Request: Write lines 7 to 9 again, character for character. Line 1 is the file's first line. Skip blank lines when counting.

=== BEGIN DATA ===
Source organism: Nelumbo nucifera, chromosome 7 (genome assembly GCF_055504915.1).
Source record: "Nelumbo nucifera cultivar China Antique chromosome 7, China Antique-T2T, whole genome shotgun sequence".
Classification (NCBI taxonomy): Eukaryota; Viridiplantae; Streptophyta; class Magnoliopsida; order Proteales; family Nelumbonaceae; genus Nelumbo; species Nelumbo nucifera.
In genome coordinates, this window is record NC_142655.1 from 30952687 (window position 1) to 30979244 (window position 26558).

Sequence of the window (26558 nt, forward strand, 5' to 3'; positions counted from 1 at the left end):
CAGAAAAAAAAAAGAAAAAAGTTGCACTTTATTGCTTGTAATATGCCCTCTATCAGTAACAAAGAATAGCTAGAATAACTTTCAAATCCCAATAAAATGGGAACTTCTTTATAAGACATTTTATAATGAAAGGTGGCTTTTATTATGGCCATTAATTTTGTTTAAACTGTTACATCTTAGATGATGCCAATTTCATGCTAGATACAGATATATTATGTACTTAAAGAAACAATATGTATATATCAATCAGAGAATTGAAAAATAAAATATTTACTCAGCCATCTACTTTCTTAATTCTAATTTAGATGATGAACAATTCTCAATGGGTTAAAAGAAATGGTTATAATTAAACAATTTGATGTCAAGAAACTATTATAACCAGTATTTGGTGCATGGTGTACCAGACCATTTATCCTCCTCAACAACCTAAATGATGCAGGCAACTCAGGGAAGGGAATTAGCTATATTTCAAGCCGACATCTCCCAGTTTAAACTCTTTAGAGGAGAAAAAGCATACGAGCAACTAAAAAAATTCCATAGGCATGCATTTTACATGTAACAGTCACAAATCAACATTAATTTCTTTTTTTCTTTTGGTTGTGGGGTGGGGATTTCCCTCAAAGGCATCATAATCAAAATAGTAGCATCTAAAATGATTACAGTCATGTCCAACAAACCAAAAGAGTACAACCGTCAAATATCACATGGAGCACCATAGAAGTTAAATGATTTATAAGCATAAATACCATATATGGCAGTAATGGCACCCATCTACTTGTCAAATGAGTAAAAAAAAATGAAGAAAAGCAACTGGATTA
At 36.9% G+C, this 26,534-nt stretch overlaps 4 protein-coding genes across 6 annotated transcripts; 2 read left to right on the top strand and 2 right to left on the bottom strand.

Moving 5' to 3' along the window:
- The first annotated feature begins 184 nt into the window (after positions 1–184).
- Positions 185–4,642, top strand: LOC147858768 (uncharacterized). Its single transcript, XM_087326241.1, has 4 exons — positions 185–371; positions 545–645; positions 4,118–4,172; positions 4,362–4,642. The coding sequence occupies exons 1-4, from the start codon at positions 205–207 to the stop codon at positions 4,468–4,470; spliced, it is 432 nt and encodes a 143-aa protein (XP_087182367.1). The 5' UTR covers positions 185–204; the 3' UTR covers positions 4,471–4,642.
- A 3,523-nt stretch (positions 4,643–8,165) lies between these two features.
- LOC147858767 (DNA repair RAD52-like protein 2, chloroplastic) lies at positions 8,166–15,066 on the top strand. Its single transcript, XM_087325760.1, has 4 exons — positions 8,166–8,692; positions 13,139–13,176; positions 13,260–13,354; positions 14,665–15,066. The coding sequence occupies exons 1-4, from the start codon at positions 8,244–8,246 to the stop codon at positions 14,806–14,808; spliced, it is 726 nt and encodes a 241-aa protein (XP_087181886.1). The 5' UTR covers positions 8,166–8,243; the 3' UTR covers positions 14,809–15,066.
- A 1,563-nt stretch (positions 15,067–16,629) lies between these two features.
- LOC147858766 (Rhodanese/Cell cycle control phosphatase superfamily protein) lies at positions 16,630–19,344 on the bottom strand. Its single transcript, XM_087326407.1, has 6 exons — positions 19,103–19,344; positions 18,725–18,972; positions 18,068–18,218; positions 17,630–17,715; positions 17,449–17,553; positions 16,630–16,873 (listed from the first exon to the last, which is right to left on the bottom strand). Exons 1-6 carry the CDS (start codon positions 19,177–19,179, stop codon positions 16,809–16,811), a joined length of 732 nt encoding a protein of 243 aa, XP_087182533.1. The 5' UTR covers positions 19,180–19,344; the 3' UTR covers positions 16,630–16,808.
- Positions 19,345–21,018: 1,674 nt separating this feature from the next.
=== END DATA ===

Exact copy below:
At 36.9% G+C, this 26,534-nt stretch overlaps 4 protein-coding genes across 6 annotated transcripts; 2 read left to right on the top strand and 2 right to left on the bottom strand.

Moving 5' to 3' along the window:
- The first annotated feature begins 184 nt into the window (after positions 1–184).